While many factors can contribute to the prevalence of domestic violence and substance abuse in any area of the world, Ranjan is firm in her belief that the shelling is largely to blame for the town’s most pressing troubles. She argues that it has not only perpetuated constant fear, but has also stagnated the economy, producing financial frustration and excess idle time. For Ranjan, the conflict tested her own limitations.

“Because I was a foreigner, the community assumed I must have the answers, and I didn’t,” Ranjan said.

While Ranjan was not able to abate a decadeslong disagreement from Manguchak, she was able to have a serious positive impact on the community’s interrelations. By bringing women together on a daily basis in an intimate and safe environment, she inspired a kind of collective women’s movement. Before the workshops began, the town’s women hardly knew each other; relegated to domestic chores, they bared their burdens alone. The workshops inspired the group to unite in their hardship and seek a communal solution.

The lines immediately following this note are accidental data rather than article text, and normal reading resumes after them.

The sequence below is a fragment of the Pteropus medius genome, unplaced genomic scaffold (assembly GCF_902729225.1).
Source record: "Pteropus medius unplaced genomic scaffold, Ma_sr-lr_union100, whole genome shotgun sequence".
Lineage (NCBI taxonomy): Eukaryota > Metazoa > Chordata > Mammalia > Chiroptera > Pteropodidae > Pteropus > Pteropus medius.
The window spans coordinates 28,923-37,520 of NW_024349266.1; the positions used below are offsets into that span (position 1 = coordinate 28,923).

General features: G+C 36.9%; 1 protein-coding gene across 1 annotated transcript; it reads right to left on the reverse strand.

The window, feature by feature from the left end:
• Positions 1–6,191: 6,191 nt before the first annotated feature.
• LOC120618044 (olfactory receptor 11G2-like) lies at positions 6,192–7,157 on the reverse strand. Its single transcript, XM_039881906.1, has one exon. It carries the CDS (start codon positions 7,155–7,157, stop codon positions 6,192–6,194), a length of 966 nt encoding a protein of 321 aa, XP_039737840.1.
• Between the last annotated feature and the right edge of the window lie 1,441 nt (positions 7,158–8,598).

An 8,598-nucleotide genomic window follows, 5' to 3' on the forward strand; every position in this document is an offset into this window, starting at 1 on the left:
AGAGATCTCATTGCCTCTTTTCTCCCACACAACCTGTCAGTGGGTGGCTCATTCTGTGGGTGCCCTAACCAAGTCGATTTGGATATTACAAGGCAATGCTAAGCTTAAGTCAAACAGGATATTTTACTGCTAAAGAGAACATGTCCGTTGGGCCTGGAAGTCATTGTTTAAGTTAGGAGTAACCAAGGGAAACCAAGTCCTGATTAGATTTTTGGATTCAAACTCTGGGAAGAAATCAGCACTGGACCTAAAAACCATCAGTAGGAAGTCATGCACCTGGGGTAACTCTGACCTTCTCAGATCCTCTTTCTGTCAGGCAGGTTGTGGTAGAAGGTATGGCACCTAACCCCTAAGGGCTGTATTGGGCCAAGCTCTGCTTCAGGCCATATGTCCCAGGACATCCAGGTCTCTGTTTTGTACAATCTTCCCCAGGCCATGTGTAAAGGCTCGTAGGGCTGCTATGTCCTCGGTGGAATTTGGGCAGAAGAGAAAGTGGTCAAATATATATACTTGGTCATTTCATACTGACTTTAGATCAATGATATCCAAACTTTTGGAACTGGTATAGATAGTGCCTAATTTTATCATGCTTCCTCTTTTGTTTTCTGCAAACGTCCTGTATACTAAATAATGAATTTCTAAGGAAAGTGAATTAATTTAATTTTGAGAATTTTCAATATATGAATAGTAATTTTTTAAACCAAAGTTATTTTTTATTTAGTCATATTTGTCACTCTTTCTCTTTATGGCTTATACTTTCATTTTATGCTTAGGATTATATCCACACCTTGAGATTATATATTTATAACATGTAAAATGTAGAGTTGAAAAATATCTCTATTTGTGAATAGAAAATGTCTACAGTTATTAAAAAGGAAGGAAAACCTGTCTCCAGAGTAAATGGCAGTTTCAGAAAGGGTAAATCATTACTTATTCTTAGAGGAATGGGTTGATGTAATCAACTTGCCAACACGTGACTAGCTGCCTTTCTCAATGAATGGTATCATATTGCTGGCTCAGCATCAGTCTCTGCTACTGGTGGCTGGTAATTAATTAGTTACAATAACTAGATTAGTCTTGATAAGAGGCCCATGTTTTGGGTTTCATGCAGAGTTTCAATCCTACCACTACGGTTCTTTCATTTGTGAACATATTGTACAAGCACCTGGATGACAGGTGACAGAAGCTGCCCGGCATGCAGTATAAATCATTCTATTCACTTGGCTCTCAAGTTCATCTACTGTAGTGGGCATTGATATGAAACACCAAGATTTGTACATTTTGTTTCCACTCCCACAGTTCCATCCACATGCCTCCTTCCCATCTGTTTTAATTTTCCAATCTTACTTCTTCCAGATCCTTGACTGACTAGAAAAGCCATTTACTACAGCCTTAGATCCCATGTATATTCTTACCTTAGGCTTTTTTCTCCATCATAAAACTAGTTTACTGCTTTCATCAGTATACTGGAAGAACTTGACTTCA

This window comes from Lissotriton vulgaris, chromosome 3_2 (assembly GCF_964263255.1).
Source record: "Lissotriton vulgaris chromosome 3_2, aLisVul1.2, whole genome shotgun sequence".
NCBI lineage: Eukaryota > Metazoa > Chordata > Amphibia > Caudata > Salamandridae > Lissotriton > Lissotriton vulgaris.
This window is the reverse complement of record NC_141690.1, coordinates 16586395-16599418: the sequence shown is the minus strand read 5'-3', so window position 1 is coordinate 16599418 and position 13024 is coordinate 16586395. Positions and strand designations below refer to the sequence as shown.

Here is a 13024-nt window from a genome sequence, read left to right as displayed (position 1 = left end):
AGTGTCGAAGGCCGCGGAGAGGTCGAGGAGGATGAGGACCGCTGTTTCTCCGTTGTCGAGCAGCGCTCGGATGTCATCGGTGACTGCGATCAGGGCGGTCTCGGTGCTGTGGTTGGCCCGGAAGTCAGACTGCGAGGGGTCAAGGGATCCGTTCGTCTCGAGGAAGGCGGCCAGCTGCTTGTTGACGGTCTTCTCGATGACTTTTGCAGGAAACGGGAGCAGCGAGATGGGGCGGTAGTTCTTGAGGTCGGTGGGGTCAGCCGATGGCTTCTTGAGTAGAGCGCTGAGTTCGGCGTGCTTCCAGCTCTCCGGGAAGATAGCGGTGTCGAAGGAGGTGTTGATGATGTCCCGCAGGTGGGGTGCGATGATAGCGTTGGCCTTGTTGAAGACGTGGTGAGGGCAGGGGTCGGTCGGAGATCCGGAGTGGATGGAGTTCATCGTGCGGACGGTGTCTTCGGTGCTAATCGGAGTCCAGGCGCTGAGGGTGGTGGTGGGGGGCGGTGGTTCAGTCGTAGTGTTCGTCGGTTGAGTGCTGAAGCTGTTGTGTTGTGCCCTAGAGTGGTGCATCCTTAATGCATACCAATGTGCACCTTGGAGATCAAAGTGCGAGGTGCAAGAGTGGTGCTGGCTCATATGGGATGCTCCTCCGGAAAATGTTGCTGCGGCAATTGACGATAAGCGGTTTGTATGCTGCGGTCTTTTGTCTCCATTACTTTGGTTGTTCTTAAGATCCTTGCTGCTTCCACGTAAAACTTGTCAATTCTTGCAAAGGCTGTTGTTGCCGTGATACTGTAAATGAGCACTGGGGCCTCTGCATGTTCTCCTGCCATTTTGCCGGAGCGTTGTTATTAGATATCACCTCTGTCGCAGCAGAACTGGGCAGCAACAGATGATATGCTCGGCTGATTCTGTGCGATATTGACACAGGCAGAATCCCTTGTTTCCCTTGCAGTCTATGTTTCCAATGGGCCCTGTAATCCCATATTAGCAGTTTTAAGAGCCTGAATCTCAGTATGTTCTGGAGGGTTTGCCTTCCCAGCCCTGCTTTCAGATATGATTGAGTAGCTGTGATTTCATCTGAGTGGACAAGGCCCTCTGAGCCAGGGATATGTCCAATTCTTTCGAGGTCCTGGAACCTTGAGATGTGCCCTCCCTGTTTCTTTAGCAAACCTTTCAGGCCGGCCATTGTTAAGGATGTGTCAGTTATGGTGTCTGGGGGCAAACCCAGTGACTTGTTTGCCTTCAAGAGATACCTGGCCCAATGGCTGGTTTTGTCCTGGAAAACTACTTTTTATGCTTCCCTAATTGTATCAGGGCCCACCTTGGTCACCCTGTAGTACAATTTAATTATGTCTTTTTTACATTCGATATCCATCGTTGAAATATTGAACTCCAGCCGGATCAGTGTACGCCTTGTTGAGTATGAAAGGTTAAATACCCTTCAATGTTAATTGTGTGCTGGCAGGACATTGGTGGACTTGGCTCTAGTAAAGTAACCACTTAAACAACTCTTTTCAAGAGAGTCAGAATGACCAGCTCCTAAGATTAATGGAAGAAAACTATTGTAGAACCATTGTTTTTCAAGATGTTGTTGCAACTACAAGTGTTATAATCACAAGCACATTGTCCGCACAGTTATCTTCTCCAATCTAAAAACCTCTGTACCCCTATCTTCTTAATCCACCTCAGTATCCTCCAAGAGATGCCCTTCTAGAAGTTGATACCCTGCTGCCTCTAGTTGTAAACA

“Now that they’ve gotten an excuse to come together, they’ve created a collective of over 100 women from neighboring villages,” Ranjan said. “They come together each week to discuss means of financial independence, from things like creating a sewing center or packaging mangos.”

Looking ahead, Ranjan intends on studying conflict resolution and the ways to handle this problem.

“I want to learn more. I’ve seen a lot of roadblocks, but I’ve also seen this form of theater work,” Ranjan said. “I’d love to do human rights field work, using theater but also other methods to understand people and advocate for them.”

Ranjan’s work has had a global audience, but can serve as a lesson for Georgetown students as well.

“When nothing is going on, do random things that you wouldn’t find any nominal benefit in,” Ranjan said. “That’s what got me wandering to that panel. That’s what encouraged me to think that even though theater might not get me anywhere, it could be something really interesting,